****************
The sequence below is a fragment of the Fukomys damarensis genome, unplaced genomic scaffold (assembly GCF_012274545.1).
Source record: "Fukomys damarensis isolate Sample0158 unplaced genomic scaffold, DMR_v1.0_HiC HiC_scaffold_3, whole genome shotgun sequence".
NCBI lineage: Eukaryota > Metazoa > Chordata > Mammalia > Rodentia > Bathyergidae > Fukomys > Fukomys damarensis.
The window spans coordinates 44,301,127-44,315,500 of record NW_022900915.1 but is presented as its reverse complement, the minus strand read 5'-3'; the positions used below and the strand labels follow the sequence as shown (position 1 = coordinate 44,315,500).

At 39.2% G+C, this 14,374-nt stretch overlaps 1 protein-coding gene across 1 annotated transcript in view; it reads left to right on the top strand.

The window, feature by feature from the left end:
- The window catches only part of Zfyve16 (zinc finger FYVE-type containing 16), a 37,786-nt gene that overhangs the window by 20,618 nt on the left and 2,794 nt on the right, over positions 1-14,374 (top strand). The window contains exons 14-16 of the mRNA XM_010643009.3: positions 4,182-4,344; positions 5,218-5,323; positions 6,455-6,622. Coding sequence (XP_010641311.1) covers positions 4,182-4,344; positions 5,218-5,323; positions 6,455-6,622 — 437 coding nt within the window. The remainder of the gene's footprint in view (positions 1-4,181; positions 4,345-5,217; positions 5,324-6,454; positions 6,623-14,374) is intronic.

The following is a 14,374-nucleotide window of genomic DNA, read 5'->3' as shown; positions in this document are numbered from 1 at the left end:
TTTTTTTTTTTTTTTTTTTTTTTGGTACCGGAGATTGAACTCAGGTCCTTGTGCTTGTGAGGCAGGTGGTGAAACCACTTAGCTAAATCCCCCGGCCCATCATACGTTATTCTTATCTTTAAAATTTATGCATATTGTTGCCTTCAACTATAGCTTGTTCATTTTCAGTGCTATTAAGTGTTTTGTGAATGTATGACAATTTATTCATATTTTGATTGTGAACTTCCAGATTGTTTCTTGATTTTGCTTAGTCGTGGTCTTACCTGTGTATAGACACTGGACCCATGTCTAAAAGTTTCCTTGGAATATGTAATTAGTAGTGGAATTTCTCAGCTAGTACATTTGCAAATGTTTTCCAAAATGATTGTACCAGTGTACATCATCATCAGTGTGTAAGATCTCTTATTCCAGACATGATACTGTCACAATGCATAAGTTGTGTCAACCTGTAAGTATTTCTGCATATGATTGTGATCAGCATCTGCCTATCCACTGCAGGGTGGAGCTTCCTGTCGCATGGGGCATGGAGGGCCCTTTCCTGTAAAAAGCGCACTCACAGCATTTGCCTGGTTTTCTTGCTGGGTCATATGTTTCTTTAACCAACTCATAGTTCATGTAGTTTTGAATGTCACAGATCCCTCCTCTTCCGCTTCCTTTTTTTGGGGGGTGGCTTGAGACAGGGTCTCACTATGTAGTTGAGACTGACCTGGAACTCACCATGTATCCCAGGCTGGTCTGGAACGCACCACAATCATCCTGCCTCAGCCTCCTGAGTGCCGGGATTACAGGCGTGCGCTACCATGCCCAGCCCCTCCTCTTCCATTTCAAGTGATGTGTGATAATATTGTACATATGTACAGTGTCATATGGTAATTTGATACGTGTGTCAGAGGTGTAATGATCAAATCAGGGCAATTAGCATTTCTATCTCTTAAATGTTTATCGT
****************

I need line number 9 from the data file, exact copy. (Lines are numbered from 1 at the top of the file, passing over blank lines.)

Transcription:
TTTTTTTTTTTTTTTTTTTTTTTGGTACCGGAGATTGAACTCAGGTCCTTGTGCTTGTGAGGCAGGTGGTGAAACCACTTAGCTAAATCCCCCGGCCCATCATACGTTATTCTTATCTTTAAAATTTATGCATATTGTTGCCTTCAACTATAGCTTGTTCATTTTCAGTGCTATTAAGTGTTTTGTGAATGTATGACAATTTATTCATATTTTGATTGTGAACTTCCAGATTGTTTCTTGATTTTGCTTAGTCGTGGTCTTACCTGTGTATAGACACTGGACCCATGTCTAAAAGTTTCCTTGGAATATGTAATTAGTAGTGGAATTTCTCAGCTAGTACATTTGCAAATGTTTTCCAAAATGATTGTACCAGTGTACATCATCATCAGTGTGTAAGATCTCTTATTCCAGACATGATACTGTCACAATGCATAAGTTGTGTCAACCTGTAAGTATTTCTGCATATGATTGTGATCAGCATCTGCCTATCCACTGCAGGGTGGAGCTTCCTGTCGCATGGGGCATGGAGGGCCCTTTCCTGTAAAAAGCGCACTCACAGCATTTGCCTGGTTTTCTTGCTGGGTCATATGTTTCTTTAACCAACTCATAGTTCATGTAGTTTTGAATGTCACAGATCCCTCCTCTTCCGCTTCCTTTTTTTGGGGGGTGGCTTGAGACAGGGTCTCACTATGTAGTTGAGACTGACCTGGAACTCACCATGTATCCCAGGCTGGTCTGGAACGCACCACAATCATCCTGCCTCAGCCTCCTGAGTGCCGGGATTACAGGCGTGCGCTACCATGCCCAGCCCCTCCTCTTCCATTTCAAGTGATGTGTGATAATATTGTACATATGTACAGTGTCATATGGTAATTTGATACGTGTGTCAGAGGTGTAATGATCAAATCAGGGCAATTAGCATTTCTATCTCTTAAATGTTTATCGT